BI Insights

4 Trends Revolutionizing Big Data

15 April, 2014

4 Trends Revolutionizing Big Data

Today, more data passes through the Internet every second than was stored in the entire Internet 20 years ago. 

In 2012 about 2.5 exabytes of data were created each day. That number is doubled every 40 months, according to Harvard Business Review. Big data helps us make sense of this information and even gives us a real-time look into what is happening.

Companies have had access to big data platforms for several years now and use them as a means of creating accurate analyses. So what’s next for big data? Here are 4 trends revolutionizing big data:

The Cloud

More and more companies are offering big data cloud services. The cloud offers easily scalable infrastructure and cuts out large upfront IT investments. This is a cost-efficient solution to rapidly growing amounts of data that need increasing amounts of space.

Analytics in the people’s hands

By letting people visualize data, they can view things differently. This applies to both personal and work life. By seeing things in new ways, more innovative ideas are sparked. Plus, young people might become interested in analyzing their own self-serving data. This could lead them to seek a career in the technology space where more data-savvy workers are needed.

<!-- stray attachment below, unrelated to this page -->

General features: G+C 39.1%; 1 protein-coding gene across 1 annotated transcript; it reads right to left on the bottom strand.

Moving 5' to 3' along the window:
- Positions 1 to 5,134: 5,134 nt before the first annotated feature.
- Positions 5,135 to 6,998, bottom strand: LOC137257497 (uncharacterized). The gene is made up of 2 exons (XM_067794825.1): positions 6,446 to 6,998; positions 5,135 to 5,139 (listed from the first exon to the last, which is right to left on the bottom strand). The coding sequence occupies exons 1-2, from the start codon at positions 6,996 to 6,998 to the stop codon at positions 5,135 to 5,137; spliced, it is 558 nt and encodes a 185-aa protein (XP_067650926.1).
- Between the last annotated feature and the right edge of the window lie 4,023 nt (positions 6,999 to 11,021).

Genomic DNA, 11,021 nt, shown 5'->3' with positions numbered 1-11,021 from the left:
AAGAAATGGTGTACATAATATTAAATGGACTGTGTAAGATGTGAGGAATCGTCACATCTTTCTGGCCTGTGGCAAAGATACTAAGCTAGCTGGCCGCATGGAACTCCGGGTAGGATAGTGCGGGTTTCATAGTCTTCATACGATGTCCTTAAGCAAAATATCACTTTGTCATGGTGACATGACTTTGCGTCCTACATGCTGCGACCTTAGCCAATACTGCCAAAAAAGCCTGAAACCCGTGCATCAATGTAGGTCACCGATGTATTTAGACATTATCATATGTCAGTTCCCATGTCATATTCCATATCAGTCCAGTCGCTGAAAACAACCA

Cognitive Computing

Cognitive computing systems learn and interact naturally with people. They help experts make better decisions by penetrating the complexity of big data. It’s the underlying system that allows Google to know what we mean when we search for something.

Now, this technology is being brought to the real world. It was demonstrated when IBM’s Watson System beat Jeopardy! champion Ken Jennings. For business leaders, this means the potential for custom software that can leverage data and continue to learn.

The Internet of Things 

The Internet of Things is a concept in which objects, animals or people will be connected to the Internet and be able to identify themselves to other devices. This will require no human-to-human or human-to-computer interaction, thus making the physical world one big information system. This is significant because objects will now be connected to surrounding objects and database data. The object is able to represent itself digitally and connect to other objects via data.

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